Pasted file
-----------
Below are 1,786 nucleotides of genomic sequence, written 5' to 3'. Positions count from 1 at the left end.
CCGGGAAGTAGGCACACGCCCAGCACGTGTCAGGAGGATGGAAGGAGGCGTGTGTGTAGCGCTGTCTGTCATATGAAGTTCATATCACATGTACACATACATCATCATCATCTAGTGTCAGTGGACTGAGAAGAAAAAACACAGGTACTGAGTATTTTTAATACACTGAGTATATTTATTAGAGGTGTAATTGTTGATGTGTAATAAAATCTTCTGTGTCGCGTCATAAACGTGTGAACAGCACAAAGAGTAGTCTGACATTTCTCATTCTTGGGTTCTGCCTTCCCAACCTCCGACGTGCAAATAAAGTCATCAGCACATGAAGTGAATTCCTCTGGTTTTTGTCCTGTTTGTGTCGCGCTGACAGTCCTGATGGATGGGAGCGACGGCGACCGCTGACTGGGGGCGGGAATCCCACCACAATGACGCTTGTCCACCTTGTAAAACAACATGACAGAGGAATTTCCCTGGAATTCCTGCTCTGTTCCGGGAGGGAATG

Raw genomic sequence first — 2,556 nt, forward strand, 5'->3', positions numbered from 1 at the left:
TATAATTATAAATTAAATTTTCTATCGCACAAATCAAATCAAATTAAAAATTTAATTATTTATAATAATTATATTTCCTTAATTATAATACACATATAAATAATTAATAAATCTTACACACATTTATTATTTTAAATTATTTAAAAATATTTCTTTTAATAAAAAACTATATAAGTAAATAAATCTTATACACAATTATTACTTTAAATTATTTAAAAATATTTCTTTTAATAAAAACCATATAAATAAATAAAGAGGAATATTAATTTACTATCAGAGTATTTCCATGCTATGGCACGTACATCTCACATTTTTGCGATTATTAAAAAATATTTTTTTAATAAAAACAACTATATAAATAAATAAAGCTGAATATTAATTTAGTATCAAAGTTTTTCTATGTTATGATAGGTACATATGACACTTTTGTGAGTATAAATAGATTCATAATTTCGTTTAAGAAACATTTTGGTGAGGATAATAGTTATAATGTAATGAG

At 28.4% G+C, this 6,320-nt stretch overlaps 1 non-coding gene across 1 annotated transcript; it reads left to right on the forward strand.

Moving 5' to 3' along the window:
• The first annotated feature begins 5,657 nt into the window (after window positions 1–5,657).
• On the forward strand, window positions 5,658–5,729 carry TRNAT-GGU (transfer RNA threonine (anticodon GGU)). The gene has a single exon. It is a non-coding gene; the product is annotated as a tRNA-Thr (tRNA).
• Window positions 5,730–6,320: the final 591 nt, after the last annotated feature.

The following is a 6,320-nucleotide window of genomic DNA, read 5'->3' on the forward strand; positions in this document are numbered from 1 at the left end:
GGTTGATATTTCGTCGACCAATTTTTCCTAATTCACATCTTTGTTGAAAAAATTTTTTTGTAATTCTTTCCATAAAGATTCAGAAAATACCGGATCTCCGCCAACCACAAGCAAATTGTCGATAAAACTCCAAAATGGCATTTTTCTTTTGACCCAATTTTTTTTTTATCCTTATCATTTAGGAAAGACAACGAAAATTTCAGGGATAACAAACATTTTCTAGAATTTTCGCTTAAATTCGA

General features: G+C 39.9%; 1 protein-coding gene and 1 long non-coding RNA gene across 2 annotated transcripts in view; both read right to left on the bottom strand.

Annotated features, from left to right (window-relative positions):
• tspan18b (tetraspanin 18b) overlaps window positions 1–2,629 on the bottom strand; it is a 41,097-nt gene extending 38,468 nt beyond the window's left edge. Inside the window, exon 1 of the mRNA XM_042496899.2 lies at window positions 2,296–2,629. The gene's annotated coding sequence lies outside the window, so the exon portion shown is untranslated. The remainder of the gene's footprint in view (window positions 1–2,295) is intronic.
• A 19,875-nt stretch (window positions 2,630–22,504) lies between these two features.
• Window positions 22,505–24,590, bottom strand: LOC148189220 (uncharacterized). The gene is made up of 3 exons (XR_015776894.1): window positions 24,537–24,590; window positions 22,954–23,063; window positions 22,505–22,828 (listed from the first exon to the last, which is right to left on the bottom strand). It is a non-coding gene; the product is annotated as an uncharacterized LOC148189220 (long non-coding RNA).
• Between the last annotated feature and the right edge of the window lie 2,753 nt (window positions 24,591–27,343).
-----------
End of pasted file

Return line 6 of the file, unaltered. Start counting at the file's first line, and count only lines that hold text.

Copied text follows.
Moving 5' to 3' along the window: